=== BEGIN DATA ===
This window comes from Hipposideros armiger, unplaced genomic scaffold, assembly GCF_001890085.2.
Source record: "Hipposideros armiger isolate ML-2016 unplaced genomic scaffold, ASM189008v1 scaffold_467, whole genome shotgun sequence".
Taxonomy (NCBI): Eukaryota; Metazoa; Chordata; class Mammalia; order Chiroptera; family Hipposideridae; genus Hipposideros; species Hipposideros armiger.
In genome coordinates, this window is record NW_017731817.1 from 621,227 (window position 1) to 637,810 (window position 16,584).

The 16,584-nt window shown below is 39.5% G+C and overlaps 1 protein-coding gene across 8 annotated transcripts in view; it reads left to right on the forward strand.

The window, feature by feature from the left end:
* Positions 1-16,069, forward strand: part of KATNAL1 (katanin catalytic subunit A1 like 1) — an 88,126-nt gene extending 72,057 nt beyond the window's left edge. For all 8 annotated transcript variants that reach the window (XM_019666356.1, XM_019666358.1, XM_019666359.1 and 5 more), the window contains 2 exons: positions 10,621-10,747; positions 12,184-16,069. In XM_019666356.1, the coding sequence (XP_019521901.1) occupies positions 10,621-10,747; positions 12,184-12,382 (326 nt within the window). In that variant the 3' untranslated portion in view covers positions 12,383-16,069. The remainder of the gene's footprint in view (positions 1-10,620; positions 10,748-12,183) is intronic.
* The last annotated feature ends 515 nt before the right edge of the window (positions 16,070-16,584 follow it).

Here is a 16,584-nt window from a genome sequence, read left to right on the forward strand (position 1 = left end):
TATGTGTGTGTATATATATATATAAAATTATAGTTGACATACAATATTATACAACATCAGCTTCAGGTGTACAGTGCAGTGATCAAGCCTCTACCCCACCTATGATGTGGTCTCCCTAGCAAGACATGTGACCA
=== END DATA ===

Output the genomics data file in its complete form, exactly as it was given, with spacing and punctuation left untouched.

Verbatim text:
This window comes from Hipposideros armiger, unplaced genomic scaffold, assembly GCF_001890085.2.
Source record: "Hipposideros armiger isolate ML-2016 unplaced genomic scaffold, ASM189008v1 scaffold_467, whole genome shotgun sequence".
Taxonomy (NCBI): Eukaryota; Metazoa; Chordata; class Mammalia; order Chiroptera; family Hipposideridae; genus Hipposideros; species Hipposideros armiger.
In genome coordinates, this window is record NW_017731817.1 from 621,227 (window position 1) to 637,810 (window position 16,584).

The 16,584-nt window shown below is 39.5% G+C and overlaps 1 protein-coding gene across 8 annotated transcripts in view; it reads left to right on the forward strand.

The window, feature by feature from the left end:
* Positions 1-16,069, forward strand: part of KATNAL1 (katanin catalytic subunit A1 like 1) — an 88,126-nt gene extending 72,057 nt beyond the window's left edge. For all 8 annotated transcript variants that reach the window (XM_019666356.1, XM_019666358.1, XM_019666359.1 and 5 more), the window contains 2 exons: positions 10,621-10,747; positions 12,184-16,069. In XM_019666356.1, the coding sequence (XP_019521901.1) occupies positions 10,621-10,747; positions 12,184-12,382 (326 nt within the window). In that variant the 3' untranslated portion in view covers positions 12,383-16,069. The remainder of the gene's footprint in view (positions 1-10,620; positions 10,748-12,183) is intronic.
* The last annotated feature ends 515 nt before the right edge of the window (positions 16,070-16,584 follow it).

Here is a 16,584-nt window from a genome sequence, read left to right on the forward strand (position 1 = left end):
TATGTGTGTGTATATATATATATAAAATTATAGTTGACATACAATATTATACAACATCAGCTTCAGGTGTACAGTGCAGTGATCAAGCCTCTACCCCACCTATGATGTGGTCTCCCTAGCAAGACATGTGACCA